As Michael Jordan's advice at the right states, “Step by step,
I cant see any other way...”
Research on Goal Setting
Ronald Taylor (1964) compared the goals of underachievers and achievers.
He found that underachievers either had no particular goals, or
if they did, aimed impossibly high. Achievers, by comparison, set
realistic, attainable goals that were related to their school work.
Robert Wood and Edwin Locke (1987) found a
significant relationship between goals and self-efficacy: Students
with a stronger sense of efficacy also set higher, but reachable,
goals. Wood and Locke also pointed out that more challenging
goals usually prompt higher achievement. Challenge, of course, is
in the eye of the beholder. Goals the teacher considers challenging
may be seen as too stiff by some students, and laughably easy by
others. The challenge for the teacher, then, is to assist students
in setting reasonable goals for themselves.
Albert Bandura and Dale Schunk (1981) showed
that when elementary students are taught to carve up large, distant
goals into smaller subgoals, several useful outcomes follow:
They make faster progress in learning skills or content, they learn
an important self-regulation skill, and they improve their self-efficacy
and interest in the task. In every class, there may be some students
who already are skillful at goal-setting. On their own, gifted students–
especially gifted girls– make frequent use of goal-setting and planning
strategies. But all students will profit from careful thought about
their achievement goals. Dale Schunk’s (1985) study of sixth grade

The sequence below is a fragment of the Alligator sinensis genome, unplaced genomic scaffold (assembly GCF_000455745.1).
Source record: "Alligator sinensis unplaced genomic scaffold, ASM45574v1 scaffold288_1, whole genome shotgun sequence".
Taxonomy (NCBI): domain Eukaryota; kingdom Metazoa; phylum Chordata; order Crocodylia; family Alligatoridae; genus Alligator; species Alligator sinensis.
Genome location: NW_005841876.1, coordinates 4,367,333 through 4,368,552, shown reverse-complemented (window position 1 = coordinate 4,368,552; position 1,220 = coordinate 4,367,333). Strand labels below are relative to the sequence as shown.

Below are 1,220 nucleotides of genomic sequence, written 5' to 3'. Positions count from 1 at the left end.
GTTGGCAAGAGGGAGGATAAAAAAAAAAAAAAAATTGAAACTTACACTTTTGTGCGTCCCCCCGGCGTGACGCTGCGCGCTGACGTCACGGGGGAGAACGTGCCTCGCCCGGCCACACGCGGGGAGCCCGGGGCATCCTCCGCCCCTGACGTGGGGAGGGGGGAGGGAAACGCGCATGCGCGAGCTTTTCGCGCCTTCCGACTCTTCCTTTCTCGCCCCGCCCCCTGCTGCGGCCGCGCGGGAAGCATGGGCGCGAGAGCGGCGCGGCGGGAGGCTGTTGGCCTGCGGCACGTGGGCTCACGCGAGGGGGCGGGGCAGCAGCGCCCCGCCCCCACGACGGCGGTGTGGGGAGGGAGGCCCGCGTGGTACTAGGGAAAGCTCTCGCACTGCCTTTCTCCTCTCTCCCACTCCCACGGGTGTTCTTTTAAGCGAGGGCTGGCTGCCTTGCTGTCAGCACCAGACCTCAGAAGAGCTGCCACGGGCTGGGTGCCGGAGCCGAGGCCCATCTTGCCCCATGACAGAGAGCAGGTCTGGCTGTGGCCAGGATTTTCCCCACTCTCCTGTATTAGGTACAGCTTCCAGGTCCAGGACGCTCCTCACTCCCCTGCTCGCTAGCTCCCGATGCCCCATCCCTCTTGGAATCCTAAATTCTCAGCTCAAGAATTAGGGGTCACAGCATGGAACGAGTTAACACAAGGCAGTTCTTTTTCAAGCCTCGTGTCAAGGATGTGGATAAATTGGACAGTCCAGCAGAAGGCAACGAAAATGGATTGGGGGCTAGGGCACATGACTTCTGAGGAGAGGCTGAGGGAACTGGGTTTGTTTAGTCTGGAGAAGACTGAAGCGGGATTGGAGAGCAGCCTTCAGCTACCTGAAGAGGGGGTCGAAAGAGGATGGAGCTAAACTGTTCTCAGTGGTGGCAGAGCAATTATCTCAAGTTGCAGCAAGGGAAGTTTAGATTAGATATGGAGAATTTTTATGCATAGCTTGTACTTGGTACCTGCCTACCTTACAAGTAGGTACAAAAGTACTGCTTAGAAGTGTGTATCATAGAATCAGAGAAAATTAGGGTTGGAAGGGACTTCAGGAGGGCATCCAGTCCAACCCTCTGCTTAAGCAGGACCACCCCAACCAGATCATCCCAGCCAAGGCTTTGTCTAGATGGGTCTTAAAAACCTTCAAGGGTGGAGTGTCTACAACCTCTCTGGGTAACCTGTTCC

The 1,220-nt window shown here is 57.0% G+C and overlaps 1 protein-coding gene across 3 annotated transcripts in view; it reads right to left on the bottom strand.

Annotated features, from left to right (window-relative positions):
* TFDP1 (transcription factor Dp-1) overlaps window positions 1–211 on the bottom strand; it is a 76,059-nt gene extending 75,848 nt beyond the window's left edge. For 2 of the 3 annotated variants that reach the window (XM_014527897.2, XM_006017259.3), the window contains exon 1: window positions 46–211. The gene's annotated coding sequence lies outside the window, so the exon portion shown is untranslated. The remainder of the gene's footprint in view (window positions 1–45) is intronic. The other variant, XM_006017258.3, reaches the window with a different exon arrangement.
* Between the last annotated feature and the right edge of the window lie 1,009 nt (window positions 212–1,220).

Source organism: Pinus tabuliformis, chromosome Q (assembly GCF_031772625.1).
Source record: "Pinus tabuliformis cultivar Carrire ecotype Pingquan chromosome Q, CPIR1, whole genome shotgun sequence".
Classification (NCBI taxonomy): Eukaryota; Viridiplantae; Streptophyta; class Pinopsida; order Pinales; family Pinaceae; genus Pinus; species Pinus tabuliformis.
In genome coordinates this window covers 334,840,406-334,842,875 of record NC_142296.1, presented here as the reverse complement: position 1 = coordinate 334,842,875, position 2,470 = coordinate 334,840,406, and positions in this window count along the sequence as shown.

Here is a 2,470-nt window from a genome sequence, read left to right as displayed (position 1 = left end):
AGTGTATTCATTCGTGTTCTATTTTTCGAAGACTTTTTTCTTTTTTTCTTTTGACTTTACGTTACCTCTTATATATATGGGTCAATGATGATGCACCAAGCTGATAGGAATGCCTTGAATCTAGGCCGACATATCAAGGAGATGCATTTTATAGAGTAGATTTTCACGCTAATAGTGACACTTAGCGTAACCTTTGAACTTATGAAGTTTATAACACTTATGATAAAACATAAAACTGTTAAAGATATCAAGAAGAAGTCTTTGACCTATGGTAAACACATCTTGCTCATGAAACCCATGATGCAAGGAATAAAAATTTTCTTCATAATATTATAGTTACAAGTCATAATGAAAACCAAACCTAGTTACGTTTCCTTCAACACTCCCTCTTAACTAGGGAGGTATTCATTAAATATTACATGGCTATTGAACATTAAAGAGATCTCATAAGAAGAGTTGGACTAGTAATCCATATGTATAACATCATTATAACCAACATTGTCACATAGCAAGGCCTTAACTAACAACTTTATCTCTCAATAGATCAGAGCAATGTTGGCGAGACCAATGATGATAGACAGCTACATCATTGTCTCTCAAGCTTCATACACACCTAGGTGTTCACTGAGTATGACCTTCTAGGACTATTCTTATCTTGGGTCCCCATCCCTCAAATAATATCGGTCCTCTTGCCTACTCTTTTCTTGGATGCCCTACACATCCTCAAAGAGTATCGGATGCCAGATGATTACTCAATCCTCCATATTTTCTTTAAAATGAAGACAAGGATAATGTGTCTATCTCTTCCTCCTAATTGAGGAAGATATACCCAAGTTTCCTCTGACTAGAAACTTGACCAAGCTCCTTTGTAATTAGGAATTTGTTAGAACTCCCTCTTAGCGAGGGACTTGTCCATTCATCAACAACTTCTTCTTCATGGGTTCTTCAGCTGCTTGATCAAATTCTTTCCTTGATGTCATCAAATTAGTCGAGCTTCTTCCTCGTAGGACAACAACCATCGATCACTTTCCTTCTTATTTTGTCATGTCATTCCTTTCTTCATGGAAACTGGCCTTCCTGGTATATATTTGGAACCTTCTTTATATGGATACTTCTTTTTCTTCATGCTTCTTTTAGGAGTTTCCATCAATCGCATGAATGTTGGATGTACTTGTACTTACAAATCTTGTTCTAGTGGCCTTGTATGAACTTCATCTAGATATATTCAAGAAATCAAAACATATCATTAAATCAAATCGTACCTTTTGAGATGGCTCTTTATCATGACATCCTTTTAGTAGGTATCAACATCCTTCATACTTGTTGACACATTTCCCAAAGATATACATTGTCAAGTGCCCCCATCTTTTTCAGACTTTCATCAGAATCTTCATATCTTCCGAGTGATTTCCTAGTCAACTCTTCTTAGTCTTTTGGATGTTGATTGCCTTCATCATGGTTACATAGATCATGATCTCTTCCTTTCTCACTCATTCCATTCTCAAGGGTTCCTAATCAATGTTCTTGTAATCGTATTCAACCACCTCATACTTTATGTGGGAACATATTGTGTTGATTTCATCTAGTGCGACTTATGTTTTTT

learning disabled mathematics students showed that the best learning
occurred not just when the students focused on short-term goals,
but when they also had a say in goal-setting. Students showed more
growth in self-efficacy and math skills when they participated in
Specific goals are far more effective motivators
than general ones, such as “Do your best.” When a student goal contains
a clear performance standard, it cuts out a lot of guesswork about
where to aim. Learning and self-efficacy are enhanced by specific
goals, because it is easier for both teacher and student to gauge
What to do...
- Print the Michael
Jordan goal-setting basketball story and share it with your
- Work with your student to set three
goals each week. A form (My Accomplishment
Plan) is provided for the student to use. These goals should
be sufficiently specific that it is easy for the student to recognize
progress toward them. The goals should also be attainable...within
the student's reach with reasonable effort. Help the student set
improvement rather than benchmark goals. For example, the student
may decide to increase the number of homework assignments completed,
as opposed to completing twelve homework assignments. The first
promotes achievement while improving performance. At the end of
each week, review the student's Accomplishment
Plan for the week and assist the student in developing new
goals for the next week.
Check Your Understanding
- Since students with high self-efficacy
set very challenging goals, teachers should encourage underachievers
to set such goals.
Next Section: Help
Students Document Their Growth
Previous Section: Promote
Recognition of Progress During a Lesson
c. 2000 - Del
Siegle - This material may not be reproduced or distributed
beyond this website.